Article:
Ensuring continuity of supply in healthcare whilst the UK exits from the EU has brought the supply chain into new focus for many providers across the NHS. Progress made following the Carter report and Scan4Safety initiatives is to be lauded and has guided development in the healthcare supply chain. However, there are a number of opportunities which can be unlocked through the application of further supply chain concepts.
Within the NHS, nursing capacity, capital availability and patient flow challenges are rightly seen amongst the highest priorities. However, functions that can be grouped under the definition of Clinical Support Services typically account for 45% of an NHS Acute Trust budget. There is no reason why any ‘supply chain’ within the system, including Pharmacy, Pathology and Sterile Services, cannot be better planned, integrated and controlled to deliver financial and operational efficiencies, improved service and reduced risks.
The aim of this article is to highlight further concepts which can be applied in healthcare with reference to progress made to date as a result of the Carter report and Scan4Safety initiative.
Defining a Supply Chain beyond Materials
The term ‘supply chain’ in UK healthcare is synonymous with materials management and stock items. There is no doubt that these are important functions but thinking of supply chain using this narrow definition limits the opportunity to truly improve ways of working and flows within the hospital environment. In no other large organisation would supply chain be a sub-function of procurement; indeed, in most industries and sectors the reverse is true and the supply chain encompasses multiple functions: manufacturing, planning, logistics & distribution and procurement.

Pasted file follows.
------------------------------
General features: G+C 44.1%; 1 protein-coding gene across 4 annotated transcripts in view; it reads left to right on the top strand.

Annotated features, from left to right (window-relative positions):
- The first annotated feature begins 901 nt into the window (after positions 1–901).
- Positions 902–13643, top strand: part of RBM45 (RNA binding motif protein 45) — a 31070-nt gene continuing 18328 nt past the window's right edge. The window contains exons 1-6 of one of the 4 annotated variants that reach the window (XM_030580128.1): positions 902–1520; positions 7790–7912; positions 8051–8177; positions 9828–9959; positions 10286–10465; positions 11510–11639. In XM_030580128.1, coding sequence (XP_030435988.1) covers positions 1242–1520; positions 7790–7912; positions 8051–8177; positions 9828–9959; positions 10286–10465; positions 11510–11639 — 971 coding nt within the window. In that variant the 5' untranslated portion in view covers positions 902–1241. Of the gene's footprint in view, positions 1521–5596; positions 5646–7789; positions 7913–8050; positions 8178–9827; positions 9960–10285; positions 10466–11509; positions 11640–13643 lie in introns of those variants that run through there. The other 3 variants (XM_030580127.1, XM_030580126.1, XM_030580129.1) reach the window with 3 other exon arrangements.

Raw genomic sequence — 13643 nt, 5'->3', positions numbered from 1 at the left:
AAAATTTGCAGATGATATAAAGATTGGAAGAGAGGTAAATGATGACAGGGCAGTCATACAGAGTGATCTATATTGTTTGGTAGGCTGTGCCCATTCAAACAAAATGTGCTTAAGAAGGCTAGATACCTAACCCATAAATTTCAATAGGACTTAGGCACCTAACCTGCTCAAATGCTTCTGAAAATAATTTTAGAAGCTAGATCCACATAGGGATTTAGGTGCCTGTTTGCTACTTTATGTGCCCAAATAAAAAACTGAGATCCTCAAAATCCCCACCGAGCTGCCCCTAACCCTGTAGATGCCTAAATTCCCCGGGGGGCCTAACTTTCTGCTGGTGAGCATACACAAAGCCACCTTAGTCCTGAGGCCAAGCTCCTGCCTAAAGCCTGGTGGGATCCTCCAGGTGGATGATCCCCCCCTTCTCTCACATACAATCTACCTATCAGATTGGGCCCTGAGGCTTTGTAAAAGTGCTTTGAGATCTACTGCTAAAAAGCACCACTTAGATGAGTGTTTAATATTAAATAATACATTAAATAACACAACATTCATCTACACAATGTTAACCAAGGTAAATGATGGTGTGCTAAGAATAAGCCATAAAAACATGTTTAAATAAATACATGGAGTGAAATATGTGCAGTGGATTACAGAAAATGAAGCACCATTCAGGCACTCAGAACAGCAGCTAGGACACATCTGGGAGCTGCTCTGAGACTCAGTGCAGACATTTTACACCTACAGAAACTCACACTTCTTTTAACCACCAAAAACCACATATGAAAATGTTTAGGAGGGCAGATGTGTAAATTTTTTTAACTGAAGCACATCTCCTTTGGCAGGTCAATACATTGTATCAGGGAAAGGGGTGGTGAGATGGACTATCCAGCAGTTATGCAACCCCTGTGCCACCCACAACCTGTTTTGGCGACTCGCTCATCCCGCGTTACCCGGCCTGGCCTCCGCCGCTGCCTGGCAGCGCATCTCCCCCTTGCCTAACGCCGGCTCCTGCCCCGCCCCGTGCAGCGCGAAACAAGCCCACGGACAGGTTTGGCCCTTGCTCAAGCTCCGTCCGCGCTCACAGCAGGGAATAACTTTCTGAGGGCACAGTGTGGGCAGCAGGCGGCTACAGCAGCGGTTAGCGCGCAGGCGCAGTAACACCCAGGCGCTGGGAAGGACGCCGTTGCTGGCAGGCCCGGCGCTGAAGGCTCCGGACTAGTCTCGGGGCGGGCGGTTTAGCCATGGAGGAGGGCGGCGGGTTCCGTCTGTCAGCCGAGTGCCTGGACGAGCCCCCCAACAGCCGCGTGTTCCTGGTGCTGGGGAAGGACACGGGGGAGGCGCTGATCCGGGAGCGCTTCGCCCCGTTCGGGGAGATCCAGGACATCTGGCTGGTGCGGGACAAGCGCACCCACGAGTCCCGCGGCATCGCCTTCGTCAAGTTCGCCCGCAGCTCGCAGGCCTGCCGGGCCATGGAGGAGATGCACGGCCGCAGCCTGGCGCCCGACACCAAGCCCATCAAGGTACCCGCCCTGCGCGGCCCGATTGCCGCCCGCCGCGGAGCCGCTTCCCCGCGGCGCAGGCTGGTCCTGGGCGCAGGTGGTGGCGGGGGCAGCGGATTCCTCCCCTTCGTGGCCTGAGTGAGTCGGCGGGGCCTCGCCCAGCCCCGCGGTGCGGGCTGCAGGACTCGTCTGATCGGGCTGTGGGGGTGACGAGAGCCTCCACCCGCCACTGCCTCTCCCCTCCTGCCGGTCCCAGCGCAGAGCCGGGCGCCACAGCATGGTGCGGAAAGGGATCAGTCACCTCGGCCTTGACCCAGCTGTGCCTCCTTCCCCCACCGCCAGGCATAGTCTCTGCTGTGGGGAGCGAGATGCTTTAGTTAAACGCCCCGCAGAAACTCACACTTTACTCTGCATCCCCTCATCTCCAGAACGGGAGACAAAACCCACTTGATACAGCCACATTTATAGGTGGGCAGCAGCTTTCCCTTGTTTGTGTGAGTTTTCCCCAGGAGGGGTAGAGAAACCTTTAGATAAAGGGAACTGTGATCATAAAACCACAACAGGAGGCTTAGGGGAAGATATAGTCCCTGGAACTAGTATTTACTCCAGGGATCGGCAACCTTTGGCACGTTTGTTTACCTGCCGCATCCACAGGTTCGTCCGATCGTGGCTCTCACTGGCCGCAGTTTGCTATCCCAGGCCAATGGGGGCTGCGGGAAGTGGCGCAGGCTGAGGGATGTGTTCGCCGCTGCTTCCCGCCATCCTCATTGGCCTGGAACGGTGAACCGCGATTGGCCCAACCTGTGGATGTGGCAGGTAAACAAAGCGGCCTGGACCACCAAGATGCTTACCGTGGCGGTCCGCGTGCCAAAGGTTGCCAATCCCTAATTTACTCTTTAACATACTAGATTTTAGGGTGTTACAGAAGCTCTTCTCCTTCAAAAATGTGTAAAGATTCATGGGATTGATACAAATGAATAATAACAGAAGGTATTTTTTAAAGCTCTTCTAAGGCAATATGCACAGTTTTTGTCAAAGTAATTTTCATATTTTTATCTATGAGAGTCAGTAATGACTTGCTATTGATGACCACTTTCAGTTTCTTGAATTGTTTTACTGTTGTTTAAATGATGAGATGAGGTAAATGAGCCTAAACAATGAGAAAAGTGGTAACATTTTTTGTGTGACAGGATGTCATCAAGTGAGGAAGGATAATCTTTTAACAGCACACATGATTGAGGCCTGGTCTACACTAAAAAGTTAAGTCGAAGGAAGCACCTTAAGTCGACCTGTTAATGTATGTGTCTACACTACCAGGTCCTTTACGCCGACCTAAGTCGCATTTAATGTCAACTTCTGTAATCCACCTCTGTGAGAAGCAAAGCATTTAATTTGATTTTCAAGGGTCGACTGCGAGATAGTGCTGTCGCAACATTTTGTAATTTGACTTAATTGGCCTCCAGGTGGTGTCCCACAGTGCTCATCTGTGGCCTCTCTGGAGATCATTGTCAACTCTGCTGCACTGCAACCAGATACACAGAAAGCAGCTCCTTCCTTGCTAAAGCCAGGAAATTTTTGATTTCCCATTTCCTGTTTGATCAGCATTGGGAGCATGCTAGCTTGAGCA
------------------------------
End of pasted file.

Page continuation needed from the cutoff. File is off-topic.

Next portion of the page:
The simplest definition of supply chain is the flow of material, knowledge, information, and finances through a mechanism of systems, organisations, and mechanisms. The key disciplines of supply and demand planning and fulfilment can be applied across all clinical support functions in healthcare.
Forecasting techniques and associated planning can be applied to sterile services, pathology, and medical equipment management. Moreover, advanced fulfilment techniques such as kitting can be applied to a range of scenarios including theatres and other areas of critical care.
Best Practices will Deliver Efficiencies, but Enable so Much More
Carter highlighted the potential for savings by improving the supply chain model used by the NHS and a great deal of progress has been made in three core areas:
- Boosting efficiency – Considerable efficiency gains have been achieved by rationalising the number of products purchased, redesigning processes, and eliminating wastage: “product variety is the root cause of hospital supply chain waste such as high inventories, expiration and obsolescence, and low-value orders and delivery charges”.